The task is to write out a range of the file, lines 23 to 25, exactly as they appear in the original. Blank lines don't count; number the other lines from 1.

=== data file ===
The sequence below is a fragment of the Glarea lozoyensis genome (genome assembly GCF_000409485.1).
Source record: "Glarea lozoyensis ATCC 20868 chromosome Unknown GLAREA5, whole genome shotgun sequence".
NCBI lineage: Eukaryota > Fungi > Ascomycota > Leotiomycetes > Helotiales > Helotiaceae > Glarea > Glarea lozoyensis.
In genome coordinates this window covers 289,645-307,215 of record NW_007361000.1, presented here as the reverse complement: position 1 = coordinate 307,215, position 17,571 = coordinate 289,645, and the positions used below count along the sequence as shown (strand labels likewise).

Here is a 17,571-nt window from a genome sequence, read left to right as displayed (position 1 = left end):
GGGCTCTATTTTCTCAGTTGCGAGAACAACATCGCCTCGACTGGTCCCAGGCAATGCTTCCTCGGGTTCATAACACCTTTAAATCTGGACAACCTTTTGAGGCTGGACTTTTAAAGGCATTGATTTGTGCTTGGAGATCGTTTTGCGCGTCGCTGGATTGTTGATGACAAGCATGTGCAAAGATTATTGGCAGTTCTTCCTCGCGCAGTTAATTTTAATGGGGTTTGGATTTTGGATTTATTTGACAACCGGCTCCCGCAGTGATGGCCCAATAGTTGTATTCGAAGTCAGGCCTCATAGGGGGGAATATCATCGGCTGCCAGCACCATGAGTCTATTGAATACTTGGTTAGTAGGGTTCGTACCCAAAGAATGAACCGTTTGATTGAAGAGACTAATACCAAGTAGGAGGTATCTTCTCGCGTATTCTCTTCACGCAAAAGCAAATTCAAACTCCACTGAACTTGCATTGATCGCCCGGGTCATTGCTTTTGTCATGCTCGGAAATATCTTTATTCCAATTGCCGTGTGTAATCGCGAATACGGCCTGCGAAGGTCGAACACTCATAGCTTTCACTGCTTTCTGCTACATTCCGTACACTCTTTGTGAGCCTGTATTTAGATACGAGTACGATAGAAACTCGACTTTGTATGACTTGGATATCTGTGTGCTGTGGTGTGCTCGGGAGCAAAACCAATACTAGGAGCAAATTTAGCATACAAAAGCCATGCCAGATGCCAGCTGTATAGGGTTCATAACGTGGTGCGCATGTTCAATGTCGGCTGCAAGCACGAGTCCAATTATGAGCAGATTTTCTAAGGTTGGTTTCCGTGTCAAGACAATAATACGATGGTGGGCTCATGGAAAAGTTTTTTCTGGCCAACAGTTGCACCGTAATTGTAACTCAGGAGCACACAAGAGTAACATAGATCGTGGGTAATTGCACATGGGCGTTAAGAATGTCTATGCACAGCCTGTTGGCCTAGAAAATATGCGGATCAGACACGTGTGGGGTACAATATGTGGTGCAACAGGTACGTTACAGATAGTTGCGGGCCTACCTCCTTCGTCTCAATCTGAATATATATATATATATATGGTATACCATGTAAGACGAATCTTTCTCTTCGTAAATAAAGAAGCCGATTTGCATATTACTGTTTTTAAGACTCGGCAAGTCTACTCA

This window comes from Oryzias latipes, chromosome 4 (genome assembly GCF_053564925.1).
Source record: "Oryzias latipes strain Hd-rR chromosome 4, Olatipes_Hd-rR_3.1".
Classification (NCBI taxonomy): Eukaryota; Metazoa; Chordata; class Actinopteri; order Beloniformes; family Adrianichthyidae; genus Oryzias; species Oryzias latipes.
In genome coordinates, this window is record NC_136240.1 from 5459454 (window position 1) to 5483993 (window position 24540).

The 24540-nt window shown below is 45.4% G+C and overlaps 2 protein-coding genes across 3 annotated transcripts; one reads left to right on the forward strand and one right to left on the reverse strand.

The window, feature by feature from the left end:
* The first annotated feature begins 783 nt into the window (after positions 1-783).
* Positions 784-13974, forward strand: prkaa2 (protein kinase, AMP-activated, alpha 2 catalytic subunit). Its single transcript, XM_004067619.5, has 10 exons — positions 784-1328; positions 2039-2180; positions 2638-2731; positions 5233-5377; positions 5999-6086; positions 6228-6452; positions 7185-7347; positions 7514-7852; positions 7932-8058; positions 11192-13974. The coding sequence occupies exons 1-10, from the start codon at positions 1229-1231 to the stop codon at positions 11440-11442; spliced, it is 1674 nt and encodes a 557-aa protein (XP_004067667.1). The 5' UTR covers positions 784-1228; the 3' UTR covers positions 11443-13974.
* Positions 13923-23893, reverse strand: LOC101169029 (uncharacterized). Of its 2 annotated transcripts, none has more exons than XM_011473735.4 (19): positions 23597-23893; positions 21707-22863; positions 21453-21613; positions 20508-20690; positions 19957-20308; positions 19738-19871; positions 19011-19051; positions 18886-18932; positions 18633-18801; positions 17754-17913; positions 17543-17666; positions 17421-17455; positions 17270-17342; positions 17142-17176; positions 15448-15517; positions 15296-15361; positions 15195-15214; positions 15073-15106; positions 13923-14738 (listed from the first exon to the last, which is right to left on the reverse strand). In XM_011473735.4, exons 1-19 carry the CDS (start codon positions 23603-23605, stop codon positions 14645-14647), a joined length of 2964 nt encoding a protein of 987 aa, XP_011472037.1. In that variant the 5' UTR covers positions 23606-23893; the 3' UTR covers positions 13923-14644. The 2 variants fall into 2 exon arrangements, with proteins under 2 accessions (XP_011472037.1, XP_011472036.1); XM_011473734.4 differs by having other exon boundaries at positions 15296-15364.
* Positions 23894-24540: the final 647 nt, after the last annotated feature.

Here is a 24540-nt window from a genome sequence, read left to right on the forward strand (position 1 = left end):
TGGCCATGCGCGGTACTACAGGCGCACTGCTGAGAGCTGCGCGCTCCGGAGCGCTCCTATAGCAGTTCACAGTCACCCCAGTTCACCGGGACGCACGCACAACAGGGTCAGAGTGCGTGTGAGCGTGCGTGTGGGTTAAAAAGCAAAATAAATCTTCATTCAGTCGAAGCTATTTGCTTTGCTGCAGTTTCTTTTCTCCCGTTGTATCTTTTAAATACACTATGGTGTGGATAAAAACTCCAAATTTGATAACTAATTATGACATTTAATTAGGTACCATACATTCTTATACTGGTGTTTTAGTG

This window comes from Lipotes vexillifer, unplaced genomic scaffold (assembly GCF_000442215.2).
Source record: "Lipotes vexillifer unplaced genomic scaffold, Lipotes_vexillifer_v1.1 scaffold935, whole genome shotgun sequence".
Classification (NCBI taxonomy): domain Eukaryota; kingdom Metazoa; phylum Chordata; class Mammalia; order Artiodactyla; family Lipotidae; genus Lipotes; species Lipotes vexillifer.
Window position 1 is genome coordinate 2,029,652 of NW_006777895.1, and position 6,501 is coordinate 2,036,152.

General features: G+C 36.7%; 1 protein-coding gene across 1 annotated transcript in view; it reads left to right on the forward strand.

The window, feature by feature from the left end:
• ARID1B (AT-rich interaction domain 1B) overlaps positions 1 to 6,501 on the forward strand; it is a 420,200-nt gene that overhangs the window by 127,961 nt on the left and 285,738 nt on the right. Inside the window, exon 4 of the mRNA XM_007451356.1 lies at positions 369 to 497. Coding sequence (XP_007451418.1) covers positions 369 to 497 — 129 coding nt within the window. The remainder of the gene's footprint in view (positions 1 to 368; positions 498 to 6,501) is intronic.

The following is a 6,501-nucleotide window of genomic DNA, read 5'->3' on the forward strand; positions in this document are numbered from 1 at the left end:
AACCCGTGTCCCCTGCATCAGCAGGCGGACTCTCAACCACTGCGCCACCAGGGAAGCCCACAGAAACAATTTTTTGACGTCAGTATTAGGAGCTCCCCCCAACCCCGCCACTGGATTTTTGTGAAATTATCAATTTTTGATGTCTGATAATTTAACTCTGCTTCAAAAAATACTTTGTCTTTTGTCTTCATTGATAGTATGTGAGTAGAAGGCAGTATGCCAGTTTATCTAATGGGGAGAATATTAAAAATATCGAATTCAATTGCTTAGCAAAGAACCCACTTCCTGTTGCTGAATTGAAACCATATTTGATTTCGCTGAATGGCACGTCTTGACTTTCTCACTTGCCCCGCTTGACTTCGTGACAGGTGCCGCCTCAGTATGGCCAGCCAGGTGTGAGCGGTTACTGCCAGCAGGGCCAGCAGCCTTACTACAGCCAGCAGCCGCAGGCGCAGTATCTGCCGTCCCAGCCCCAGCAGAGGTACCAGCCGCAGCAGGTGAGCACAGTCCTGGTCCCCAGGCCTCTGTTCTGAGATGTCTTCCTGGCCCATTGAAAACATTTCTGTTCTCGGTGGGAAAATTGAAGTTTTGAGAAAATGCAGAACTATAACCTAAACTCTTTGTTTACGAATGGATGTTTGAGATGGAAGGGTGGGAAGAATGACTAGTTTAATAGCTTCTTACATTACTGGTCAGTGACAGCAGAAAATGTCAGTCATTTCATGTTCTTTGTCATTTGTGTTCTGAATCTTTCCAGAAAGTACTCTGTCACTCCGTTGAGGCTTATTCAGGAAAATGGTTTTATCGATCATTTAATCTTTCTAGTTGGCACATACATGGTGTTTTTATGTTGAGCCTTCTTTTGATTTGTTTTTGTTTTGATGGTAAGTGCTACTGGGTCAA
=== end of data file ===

General features: G+C 36.7%; 1 protein-coding gene across 1 annotated transcript in view; it reads left to right on the forward strand.

The window, feature by feature from the left end:
• ARID1B (AT-rich interaction domain 1B) overlaps positions 1 to 6,501 on the forward strand; it is a 420,200-nt gene that overhangs the window by 127,961 nt on the left and 285,738 nt on the right. Inside the window, exon 4 of the mRNA XM_007451356.1 lies at positions 369 to 497. Coding sequence (XP_007451418.1) covers positions 369 to 497 — 129 coding nt within the window. The remainder of the gene's footprint in view (positions 1 to 368; positions 498 to 6,501) is intronic.